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Girder Bender, Behind the Scenes

neil stirring

Neil Herbst stirs the mash while brewing Girder Bender Historical Stout while your humble author looks on.

As I mentioned here, last month the Edmonton Heritage Council hosted a beer history tour of Edmonton. One of the cooler aspects of the tour was an heritage beer made exclusively for the tour. The organizers rather cheekily dubbed the beer Girder Bender to link it to the epic 102 Ave bridge fail of 2015.

At the time I offered a few details about the beer and promised to tell more about it another day. I guess that day is today. So come backstage with me and experience the inside story of the creation of Girder Bender. It is a tale of BBQs on fire, popcorn poppers, missed targets and, in the end, a pretty decent beer.

The process started in the office of Alley Kat’s Neil Herbst. Neil and I examined a book of historic beer ads in early 20th century Alberta. We noticed most breweries, in addition to “beer”, which we assumed to be their lagers, sold porter or stout. The idea of a stout seemed to fit the bill well. I went off to research old recipes. I focused on late 1800s England, estimating that early 1900s brewers in Alberta would be working with similar recipes. Rather than go with one recipe, I crafted a malt bill that reflected the general approach. We went with a bill of 80% pale malt, 13% brown malt and 7% black malt.

Interestingly, stout malt bills were very simple until the 19-teens, when they became noticeably more complex – paralleling the shift from brewery-based malting and kilning to professional maltsters. We thought the simpler approach would produce a more authentic version.

A brew day scene. I promise I did do some of the work, really.

Neil, Shane and I work on the brew. I promise I did do some of the work, really.

I made some rough hop addition calculations from the historical recipes – which wasn’t easy since they didn’t report alphas or much else for that matter. My initial calculation of 2.75 pounds per gallon turned out to be seriously over-hopping. Neil calculated using 5% alpha Goldings (which is what we were using) it would have 220 IBUs! We figured that alpha levels and kettle utilization were much lower then. We scaled back to a more reasonable 100 grams for our 50-litre batch.

The initial idea was to home roast the brown and black malt. I took on the black malt and Neil volunteered to try making the brown malt. I did some reading to work up how to best do it at home. Oven roasting seemed possible, but the warnings of excessive smoke scared me off that approach. However, I read doing it on the BBQ with indirect heat can work, so I gave that a try.

Hmm. Not so much. I couldn’t keep the heat consistent and ended up scorching half while leaving half untouched. It even caught fire at one point. I moved on to Plan B. A friend has a Big Green Egg, a fancy ceramic BBQ known for their finessed temperature control, and he offered it up. So I walked over to his house and we set about egging the malt. Three hours later it had only turned a middling brown, not even close to black malt. I reluctantly called the experiment a failure and informed Neil we would need to use commercial black malt.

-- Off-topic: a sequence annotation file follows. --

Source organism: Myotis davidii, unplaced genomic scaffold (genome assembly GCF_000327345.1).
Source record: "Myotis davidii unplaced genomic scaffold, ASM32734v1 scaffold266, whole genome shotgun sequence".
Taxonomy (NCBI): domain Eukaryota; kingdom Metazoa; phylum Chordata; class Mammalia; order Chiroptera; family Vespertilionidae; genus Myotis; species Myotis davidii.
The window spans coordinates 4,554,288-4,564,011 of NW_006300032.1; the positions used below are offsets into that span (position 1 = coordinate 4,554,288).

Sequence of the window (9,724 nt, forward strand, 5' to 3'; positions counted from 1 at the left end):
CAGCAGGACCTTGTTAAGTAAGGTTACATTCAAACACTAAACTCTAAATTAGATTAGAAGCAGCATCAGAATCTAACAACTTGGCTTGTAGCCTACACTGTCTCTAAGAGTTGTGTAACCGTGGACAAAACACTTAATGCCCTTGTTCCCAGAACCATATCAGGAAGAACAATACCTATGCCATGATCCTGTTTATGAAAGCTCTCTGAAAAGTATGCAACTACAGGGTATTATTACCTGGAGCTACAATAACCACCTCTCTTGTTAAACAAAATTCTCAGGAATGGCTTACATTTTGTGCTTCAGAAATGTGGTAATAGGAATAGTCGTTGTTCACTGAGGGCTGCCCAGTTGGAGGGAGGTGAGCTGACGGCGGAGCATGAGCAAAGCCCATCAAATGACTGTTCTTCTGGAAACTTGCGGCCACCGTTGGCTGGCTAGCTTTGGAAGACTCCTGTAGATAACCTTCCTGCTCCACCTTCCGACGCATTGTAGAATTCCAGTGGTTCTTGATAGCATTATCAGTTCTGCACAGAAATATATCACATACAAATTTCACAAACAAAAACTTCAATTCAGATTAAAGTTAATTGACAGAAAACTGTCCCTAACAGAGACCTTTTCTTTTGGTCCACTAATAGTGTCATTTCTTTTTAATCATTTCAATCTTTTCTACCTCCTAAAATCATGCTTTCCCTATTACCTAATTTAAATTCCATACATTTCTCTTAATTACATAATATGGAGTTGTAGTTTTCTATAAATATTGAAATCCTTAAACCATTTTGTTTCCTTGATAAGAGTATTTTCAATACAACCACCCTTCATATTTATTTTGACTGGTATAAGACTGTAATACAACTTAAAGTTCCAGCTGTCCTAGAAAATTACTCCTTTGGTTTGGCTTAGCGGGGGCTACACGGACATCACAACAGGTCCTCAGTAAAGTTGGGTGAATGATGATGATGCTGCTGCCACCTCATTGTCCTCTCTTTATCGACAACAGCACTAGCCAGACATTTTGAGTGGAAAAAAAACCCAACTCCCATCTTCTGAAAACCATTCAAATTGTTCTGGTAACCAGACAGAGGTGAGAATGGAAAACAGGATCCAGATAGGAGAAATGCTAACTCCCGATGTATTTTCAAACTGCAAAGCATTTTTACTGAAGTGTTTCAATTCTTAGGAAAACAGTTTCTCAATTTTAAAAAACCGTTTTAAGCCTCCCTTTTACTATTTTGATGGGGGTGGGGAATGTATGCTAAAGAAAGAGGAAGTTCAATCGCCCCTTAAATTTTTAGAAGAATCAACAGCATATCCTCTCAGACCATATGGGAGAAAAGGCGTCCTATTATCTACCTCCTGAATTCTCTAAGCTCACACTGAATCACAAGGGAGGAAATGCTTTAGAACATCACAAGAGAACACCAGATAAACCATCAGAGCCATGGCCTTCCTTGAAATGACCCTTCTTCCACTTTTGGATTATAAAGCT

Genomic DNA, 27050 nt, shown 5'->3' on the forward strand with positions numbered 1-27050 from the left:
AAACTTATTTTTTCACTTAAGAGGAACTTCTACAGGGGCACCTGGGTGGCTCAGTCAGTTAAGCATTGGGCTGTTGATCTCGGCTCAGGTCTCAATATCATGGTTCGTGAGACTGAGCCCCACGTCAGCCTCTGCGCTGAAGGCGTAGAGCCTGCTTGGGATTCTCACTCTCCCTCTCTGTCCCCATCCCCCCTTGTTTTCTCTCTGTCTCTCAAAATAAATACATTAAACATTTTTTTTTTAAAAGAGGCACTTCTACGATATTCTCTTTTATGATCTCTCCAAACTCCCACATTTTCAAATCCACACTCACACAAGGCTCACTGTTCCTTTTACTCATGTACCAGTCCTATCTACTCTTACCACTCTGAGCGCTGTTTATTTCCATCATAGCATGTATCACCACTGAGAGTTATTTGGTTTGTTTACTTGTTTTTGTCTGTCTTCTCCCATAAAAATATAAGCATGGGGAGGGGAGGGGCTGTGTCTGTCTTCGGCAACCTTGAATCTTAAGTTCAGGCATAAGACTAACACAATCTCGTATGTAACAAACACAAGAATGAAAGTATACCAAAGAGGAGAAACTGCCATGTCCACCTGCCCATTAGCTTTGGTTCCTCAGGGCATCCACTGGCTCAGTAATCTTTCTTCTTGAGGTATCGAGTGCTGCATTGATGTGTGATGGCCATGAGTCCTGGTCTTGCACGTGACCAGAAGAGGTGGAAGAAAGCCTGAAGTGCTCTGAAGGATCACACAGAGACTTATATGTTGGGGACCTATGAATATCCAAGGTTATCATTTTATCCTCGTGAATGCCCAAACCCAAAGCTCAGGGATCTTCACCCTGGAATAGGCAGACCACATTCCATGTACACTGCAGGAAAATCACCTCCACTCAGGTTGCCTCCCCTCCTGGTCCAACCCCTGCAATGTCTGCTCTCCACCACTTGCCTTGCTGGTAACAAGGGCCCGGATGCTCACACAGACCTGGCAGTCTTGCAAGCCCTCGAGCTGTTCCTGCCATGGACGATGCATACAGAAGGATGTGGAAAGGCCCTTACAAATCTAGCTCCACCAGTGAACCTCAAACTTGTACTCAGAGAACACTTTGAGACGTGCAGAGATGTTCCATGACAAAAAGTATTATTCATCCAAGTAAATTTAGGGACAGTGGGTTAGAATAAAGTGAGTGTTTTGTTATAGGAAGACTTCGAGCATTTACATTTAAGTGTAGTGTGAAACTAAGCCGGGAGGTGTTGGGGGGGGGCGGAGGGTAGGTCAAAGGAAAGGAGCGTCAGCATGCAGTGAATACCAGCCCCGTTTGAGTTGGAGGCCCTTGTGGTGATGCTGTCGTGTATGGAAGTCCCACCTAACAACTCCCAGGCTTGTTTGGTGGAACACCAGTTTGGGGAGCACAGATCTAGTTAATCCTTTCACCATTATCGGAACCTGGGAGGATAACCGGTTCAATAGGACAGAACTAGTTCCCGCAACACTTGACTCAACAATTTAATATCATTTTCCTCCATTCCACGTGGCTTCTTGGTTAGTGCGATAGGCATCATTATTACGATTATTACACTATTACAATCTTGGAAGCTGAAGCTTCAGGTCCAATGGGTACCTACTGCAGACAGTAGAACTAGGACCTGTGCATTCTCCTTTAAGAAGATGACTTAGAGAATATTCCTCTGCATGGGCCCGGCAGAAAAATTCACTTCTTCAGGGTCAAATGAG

While I was busy setting my BBQ on fire, Neil was trying to use a hot air popcorn popper to make his brown malt. He made only half of his intended volume because it took too long and he lost patience. On brew day we compared my Green Egg malt and his brown malt to a bag of commercial brown malt. We declared my batch, while slightly uneven and with a slight smoky character, was not a bad representation of brown malt. So in the mash it went, along with commercial pale and black malt.

Brew day started fairly smoothly. Alley Kat’s pilot system is not unlike my home set-up and so it was an easy transition. Plus it is pretty sweet to have 5000 litres of hot water just sitting waiting for you. Shane Groendahl from the Beer Geeks Anonymous pitched in for part of the day, and Monica from the Heritage Council popped by to take photos (for historical archival purposes, of course).

Neil hand transferring the boiled wort.

Neil hand transferring the boiled wort.

But the mis-adventures were not over. We used whole leaf hops grown near Wabamum and they completely plugged the hoses during transfer (we blame one of Neil’s brewers for talking us out of a hop bag), necessitating a messy hand transfer. We somehow missed our target gravity, even after boiling for 30 minutes longer than planned. I wonder if my homemade brown malt didn’t convert.

We also forgot to take a post-boil gravity reading (likely due to our hop mess), although Neil was able to reverse engineer that in his lab.

On the whole a standard homebrew-like brew day.

The beer itself turned out better than I expected. While it lacked the rounded dimensions a modern-day stout would have, it had a pleasant roastiness and enough heft in the body to make it a filling beer. The roast wasn’t coffee-like but more grainy (a result of the missing roasted barley, I suspect). I detected a touch of smokiness coming through in the flavour as well, but that may just be my hopeful imagination.

Girder Bender was a hit among the 80 or so attendees of the Beer History Tour and for our trouble, Neil and I split the leftovers after the event. The last litres of it still sit in a keg in my beer fridge – so if you are real nice to me…


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